Finally: How much burley will N.C. produce? The crop report projection for N.C. burley, as for N.C. flue-cured, raised eyebrows. It projected that at the beginning of September burley production in the state would be 3.515 million pounds, 30 percent more than it had projected at the beginning of August. I brought this to the attention of Stanley Holloway, N.C. area Extension burley agent, and he was a bit mystified too. "I don't have a good handle on what the crop is like in the non-traditional N.C. areas (in the flue-cured belt), but in the traditional area of western N.C., we would not expect to have improved 30 percent in such a short time." But he did say the weather and other conditions in western N.C. have been favorable and a good yield is expected. "In Yancey County, one farmer tells me that this looks like his best-ever crop," says Holloway. "He says he has never seen tobacco as heavy bodied on the hills. I think we will have a number of farm yields close to 3,000 pounds per acre, and maybe some as high as 3,500 pounds." 
Editor's Note: You can review the original TFN coverage of the September USDA crop report, by going on the web to our blog at modtob.blog.spot. If you are not receiving Tobacco Farmer Newsletter and would like to, email me at chrisbickers@gmail.com. Write "Subscribe" and your tobacco type, town and state. For more information, call me at 919-789-4631 or email me at the above address. Watch for our next issue in early October--Chris Bickers, Editor.

Note: If you can't see the photographs or ads, click above where it says "Having trouble viewing this email." 


Whitehall Trading Co.

Farm Tobacco Only / NO Dealers

Call Joseph Parker or Mack Grady

Friday, September 14, 2012


Final harvest of flue-cured tobacco near Seven Springs, N.C., September 12. 

USDA issued its September crop report Wednesday showing that flue-cured production is up a projected 44 million pounds since its August report, for a total current projection of 490.2 million pounds. According to the report, which is based on a farmer survey asking about conditions as of September 1, all that increase took place in North Carolina, where plentiful--but for the most part not excessive--rainfall allowed growers to produce an extra 43.5 million pounds since the August report for a total for the state of 390 million pounds (up 57 percent over 2011). Among the other flue-cured states: The Virginia projection is down slightly from last month for a total of 48 million pounds (up 10 percent from 2012) while the South Carolina projection is about the same as last month at 27 million pounds (up two percent from 2012). Georgia is up 1.1 million pounds since last month thanks to a 100-pound expected increase in yield to 2,400, putting production at 25.2 million pounds (down almost six percent from 2012). Florida doesn't participate in the survey, but Extension tobacco specialist J. Michael Moore tells Tobacco Farmer Newsletter that thanks to Tropical Storm Debbie, production there will be substantially reduced. "About 300 of the original 850 acres planted could not be harvested. Also, the excessive water washed out nutrients so that the yield was off considerably. This is a very nitrogen-deficient crop. It didn't develop a lot of the normal characteristics." TFN will have an estimate of production in Florida as soon as it is available.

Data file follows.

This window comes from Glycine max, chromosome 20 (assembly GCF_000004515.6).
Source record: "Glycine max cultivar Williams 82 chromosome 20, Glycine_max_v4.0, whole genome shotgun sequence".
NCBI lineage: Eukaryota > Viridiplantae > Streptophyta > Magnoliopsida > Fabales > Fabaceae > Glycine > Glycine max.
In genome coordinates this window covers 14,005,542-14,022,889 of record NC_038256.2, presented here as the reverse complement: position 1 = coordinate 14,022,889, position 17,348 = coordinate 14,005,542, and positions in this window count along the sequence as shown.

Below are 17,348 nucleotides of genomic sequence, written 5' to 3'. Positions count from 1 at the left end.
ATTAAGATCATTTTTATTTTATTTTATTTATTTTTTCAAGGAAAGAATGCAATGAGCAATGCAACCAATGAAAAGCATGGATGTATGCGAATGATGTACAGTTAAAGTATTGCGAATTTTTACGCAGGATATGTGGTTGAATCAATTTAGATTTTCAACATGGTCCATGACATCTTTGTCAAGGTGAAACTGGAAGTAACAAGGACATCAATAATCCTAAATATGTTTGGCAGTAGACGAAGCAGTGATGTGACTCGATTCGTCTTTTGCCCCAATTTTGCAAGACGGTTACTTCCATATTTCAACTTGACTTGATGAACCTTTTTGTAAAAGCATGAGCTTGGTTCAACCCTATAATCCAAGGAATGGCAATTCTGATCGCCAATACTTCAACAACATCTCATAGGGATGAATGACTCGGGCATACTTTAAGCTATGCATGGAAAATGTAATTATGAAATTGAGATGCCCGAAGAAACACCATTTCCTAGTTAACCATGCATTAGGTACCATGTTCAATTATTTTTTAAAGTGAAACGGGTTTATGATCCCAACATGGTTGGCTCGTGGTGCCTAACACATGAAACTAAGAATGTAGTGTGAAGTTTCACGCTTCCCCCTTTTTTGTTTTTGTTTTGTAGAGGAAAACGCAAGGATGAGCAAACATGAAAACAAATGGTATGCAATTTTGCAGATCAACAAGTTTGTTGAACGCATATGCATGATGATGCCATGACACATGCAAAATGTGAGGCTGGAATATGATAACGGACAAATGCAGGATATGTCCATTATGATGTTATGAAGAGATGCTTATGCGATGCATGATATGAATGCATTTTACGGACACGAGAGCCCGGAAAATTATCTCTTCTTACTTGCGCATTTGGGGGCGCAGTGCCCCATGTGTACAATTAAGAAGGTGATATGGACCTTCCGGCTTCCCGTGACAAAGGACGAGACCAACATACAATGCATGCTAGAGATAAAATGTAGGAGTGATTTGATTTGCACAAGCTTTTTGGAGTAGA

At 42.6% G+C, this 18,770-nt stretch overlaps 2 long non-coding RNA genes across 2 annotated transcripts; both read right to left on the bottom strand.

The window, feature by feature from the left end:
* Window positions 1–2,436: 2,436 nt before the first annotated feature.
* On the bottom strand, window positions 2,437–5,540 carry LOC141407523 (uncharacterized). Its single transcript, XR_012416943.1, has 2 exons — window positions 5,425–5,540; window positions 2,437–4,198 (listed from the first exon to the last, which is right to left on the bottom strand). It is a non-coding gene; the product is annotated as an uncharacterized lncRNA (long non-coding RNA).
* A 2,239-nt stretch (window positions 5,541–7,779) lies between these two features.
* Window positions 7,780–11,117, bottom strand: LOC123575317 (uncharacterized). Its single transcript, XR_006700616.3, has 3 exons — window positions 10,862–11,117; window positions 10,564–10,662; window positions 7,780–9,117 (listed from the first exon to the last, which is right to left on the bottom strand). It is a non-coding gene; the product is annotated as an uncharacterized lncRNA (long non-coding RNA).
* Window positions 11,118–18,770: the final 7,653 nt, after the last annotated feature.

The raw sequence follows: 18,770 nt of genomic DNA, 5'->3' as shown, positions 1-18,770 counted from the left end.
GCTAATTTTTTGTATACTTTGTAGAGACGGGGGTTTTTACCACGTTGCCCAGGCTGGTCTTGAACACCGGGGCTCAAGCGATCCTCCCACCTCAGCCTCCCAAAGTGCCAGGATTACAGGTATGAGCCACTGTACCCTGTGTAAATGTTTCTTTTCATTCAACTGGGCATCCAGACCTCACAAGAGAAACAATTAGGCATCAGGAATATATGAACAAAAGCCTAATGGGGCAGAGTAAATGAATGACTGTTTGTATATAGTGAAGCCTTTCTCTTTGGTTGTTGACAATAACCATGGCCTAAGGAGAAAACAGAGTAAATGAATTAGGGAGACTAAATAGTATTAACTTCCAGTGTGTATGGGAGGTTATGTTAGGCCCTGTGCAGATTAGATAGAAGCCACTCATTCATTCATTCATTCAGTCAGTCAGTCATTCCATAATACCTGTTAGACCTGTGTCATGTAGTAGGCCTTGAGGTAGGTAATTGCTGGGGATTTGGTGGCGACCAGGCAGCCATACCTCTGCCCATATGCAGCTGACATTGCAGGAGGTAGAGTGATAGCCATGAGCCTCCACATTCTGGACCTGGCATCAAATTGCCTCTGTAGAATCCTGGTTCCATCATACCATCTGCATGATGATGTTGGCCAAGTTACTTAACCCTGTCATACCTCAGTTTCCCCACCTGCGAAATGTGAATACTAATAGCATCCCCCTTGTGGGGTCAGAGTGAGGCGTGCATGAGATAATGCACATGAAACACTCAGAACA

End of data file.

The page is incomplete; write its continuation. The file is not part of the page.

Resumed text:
Burley production is up too, but not as much. It is expected to total 195 million pounds, up nine million pounds from the August report and up 13 percent from last year. Kentucky and Tennessee accounted for nearly all the increase in the last month. The projection for Kentucky was up 5.7 million pounds at 140.6 million pounds (up 10 percent over last year), while for Tennessee it was up about two million pounds at 30.4 million pounds (up nearly 35 percent from 2011). It seems a little hard to believe, but the crop report projected North Carolina burley production at 3.515 million pounds, which if true would be a whopping 30 percent more than was projected in August. The editor will research this point and try to substantiate it next month. Virginia, Pennsylvania and Ohio projected roughly the same as last month. No other burley states participate in the survey.

Among other types: Dark fire-cured is projected down two percent at 50.8 million pounds, dark air-cured down seven percent at 14.8 million pounds, Southern Maryland is up 11.1 percent at 6.6 million pounds and cigar types up 14 percent at 8.7 million pounds. 

More on alternatives to contracting...

Sealed bids for the best possible price? Big M Tobacco is now selling flue-cured tobacco by way of what it calls a "sealed bid" auction at the Liberty Warehouse in Wilson, N.C. Buyers inspect the bales, mark their bids on a sheet, seal it in an envelope and give it to manager Greg Ray. When all buyers have submitted their bid, Ray opens them, determines the high bid and informs the grower. He has the option of rejecting the bid, but Ray says that has very rarely happened. "We have competition with eight or 10 buyers at each sale, and the sealed bid gives the buyer a lot of incentive to make his bid at the highest level he can afford," says Ray. "We feel this system gives the farmers the best chance at getting the highest price." The warehouse can sell 200,000 pounds per sale. "So far this season we are selling once a week, but we will begin twice a week sales later," Ray says. "Last season, our volume was about 6.5 million pounds." Call Ray at 252-799-6061 for more information.